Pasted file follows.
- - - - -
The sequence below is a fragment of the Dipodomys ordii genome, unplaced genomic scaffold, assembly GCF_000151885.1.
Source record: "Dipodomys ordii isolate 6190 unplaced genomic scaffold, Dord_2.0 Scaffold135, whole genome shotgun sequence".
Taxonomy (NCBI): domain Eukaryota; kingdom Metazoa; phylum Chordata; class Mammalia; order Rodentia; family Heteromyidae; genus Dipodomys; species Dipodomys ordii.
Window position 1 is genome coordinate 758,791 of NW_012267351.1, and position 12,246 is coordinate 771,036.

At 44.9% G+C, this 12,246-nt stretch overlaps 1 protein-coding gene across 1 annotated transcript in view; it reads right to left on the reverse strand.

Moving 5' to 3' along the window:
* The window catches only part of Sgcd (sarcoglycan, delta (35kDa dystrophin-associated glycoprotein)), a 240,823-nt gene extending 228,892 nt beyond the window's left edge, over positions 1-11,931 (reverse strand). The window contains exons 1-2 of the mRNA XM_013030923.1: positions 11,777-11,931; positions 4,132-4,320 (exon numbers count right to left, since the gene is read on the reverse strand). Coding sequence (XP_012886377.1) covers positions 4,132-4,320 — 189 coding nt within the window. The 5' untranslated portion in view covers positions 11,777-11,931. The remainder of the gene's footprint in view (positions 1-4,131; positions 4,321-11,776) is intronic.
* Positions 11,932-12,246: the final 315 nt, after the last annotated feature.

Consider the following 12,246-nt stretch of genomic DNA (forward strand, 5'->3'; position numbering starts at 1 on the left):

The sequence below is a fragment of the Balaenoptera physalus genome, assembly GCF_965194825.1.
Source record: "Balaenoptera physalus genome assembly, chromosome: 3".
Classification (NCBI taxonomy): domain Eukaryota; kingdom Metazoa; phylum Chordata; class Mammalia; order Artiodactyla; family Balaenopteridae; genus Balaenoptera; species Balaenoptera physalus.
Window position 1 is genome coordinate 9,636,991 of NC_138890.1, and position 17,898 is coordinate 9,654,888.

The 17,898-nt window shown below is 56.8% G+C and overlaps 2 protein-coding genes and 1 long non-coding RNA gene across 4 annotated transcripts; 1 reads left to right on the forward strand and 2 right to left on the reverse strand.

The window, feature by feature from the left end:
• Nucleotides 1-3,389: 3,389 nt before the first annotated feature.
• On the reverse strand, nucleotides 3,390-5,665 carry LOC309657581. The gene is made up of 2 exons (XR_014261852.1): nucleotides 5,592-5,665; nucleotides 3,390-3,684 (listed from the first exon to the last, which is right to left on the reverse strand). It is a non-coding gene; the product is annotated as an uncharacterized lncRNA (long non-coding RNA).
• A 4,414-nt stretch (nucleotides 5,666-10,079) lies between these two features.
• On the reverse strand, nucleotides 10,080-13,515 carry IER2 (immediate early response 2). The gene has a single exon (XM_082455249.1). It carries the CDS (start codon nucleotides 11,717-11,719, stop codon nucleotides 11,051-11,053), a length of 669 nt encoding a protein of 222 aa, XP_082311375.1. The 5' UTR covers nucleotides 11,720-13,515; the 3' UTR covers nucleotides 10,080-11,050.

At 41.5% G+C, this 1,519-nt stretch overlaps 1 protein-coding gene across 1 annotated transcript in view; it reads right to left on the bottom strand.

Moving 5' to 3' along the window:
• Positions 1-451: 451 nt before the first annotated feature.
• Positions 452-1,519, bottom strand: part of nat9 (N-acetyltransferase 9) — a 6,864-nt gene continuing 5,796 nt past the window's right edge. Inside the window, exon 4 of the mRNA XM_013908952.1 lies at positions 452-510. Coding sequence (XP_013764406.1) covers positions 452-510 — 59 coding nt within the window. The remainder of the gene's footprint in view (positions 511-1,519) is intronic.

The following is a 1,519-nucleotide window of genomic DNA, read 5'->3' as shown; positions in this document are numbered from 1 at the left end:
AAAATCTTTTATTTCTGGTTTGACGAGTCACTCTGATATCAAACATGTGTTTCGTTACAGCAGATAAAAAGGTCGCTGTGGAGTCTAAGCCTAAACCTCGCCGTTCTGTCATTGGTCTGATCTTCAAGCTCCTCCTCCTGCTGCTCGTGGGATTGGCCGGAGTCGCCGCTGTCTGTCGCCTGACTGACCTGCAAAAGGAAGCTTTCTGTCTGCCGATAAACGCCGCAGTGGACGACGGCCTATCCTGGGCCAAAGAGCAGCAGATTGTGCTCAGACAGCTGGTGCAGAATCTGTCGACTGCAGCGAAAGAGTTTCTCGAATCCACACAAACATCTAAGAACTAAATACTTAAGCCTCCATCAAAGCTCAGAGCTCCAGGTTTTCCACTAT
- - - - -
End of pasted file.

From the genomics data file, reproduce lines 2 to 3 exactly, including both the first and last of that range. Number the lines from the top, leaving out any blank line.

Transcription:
Source record: "Dipodomys ordii isolate 6190 unplaced genomic scaffold, Dord_2.0 Scaffold135, whole genome shotgun sequence".
Taxonomy (NCBI): domain Eukaryota; kingdom Metazoa; phylum Chordata; class Mammalia; order Rodentia; family Heteromyidae; genus Dipodomys; species Dipodomys ordii.